3 Replies Latest reply on Dec 31, 2013 2:46 PM by Jonathan Drummey

    Table calculation from broader time access than table?

    Neil Berkowitz

      I have been asked to produce a visualization that counts the number of months out the past 12 months that meet a particular condition. But they want the vizualization to only show periods that may be shorter than 12 months. There are also institutional reasons why I cannot just query the data as an additional source or table. So:

      1. Is there a way to force the table calc to a period of 12 months regardless of the number of months displayed?
      2. Is there a way to obtain the value from a table calc on a different worksheet, ideally a hiddent one?
      3. Are there suggestions for any other approaches to explore?

       

      Thanks

       

      Neil Berkowitz


        • 1. Re: Table calculation from broader time access than table?
          Joshua Milligan

          Neil,

           

          If I understand your question: you want to be able to show the last 12 months (from the current month or from the last month in the data?).  Sometimes there may be less than 12 months present in the data (e.g. there might only be 6 months worth of data), but you still want to show the last 12 months, even if the first 6 of those months have blank values.

           

          There are a few options:

          1. Date fields can be set to "Show Missing Values", in which case you will have the MIN and MAX dates from the source (in any context you define) and missing values will be shown.  Table calculations can be used to address the padded cells in this case.
          2. You could blend, using a full set of dates as the primary source.

           

          There are some issues:

          1. Obviously, you would have to have a Min and Max that form the bounds of the range you want.  You could potentially use a Custom SQL statement to union in a single row of dummy data that is 12 months prior to the last date.

           

          2. The level of detail will be constrained by the dimensions present in the primary data source.  If you only want aggregation at a month level, you're fine.  However, if you want other dimensions to define the level of detail (e.g. department, employee, branch, etc...), then the full domain of values for each of those dimensions will need to be cross-joined with the list of dates to give you a complete combination of all dimension values for blending.  Depending on how many dimensions and the cardinality, this can very quickly become an untenable solution.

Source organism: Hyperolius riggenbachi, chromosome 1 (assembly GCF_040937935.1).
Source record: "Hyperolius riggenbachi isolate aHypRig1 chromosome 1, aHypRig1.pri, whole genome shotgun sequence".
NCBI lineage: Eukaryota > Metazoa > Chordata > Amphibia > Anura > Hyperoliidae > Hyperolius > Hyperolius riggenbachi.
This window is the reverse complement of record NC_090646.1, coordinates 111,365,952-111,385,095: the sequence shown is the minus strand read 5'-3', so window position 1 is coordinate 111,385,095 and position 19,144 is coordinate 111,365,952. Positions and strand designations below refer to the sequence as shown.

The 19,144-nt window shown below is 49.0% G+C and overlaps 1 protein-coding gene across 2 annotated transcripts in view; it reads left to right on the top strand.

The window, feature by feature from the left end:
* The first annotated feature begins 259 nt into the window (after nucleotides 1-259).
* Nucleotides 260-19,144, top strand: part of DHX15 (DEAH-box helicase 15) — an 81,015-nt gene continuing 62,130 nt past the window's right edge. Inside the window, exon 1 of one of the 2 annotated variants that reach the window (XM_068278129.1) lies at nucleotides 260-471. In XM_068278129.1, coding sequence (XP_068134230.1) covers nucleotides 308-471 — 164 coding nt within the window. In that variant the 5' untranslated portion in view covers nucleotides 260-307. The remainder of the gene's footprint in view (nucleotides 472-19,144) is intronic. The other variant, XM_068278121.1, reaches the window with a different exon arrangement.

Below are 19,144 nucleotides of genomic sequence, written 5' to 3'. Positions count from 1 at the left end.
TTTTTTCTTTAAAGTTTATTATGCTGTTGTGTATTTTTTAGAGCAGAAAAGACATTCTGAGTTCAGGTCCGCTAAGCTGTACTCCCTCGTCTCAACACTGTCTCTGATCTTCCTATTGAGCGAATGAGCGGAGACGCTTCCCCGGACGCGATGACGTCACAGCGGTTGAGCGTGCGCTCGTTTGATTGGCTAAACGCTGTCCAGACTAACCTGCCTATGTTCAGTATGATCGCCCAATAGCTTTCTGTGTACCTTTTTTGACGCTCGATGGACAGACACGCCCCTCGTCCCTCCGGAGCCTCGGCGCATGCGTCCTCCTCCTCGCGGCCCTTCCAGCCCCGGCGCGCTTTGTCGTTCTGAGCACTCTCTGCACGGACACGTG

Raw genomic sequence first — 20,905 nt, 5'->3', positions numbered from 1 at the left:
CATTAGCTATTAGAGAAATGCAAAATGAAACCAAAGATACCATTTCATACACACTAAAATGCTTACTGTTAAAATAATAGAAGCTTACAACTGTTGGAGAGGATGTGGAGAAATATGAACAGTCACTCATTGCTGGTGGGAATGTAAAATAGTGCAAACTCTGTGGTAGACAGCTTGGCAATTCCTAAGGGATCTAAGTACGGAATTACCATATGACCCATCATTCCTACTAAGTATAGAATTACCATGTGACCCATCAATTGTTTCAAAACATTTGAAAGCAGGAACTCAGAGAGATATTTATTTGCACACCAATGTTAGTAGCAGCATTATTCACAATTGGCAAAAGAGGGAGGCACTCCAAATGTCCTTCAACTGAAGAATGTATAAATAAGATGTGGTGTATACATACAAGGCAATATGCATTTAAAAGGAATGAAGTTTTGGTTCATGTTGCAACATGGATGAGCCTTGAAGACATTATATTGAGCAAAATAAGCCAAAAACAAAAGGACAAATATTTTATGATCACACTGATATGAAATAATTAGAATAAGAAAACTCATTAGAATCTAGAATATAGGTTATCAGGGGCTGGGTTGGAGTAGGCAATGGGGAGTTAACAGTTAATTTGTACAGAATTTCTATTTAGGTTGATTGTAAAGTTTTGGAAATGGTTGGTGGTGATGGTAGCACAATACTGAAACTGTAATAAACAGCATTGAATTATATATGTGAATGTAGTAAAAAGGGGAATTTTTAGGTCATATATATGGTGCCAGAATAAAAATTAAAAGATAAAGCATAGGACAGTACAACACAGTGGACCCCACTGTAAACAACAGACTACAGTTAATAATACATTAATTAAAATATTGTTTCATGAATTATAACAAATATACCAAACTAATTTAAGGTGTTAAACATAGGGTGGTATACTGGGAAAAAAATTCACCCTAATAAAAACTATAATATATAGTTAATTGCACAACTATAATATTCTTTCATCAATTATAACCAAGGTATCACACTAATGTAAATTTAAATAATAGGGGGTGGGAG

As far as obtaining the value of a table calc on another worksheet: I'm afraid not.  The table calculation is calculated based on the active fields in a given worksheet and cannot be referenced elsewhere.

           

          Feel free to mock-up an example and attach a packaged workbook if you'd like to explore either of the above options (or perhaps other possibilities too!)

           

          Happy New Year!

          Joshua

          • 2. Re: Table calculation from broader time access than table?
            Jatin Saini

            Hi Neil,

            You will do it by calculations as: SUM(IF  {condition} count(Month)<12 Then 1 else 0).

            or

            You can do it by doing cross tab copy of all the meeting data according to your conditions.

            • 3. Re: Table calculation from broader time access than table?
              Jonathan Drummey

              Joshua wrote:

               

              > As far as obtaining the value of a table calc on another worksheet: I'm afraid not.  The table calculation is calculated based on the active fields in a given worksheet and cannot be referenced elsewhere.

               

              That doesn't mean we can't do it all in a single worksheet/view, though. Within a single view, table calculations can be nested, and table calculation filters are applied after most all computations (including table calculations) are complete. So one option is to build the view with the finest level of granularity necessary to build the view, then aggregate at higher level(s) using table calculations, and finally use a table calculation filter to hide what's not needed for the final view.

               

              Like Joshua said, if you want more help on this then posting a packaged workbook with some sample data would be helpful.

               

              Happy New Year!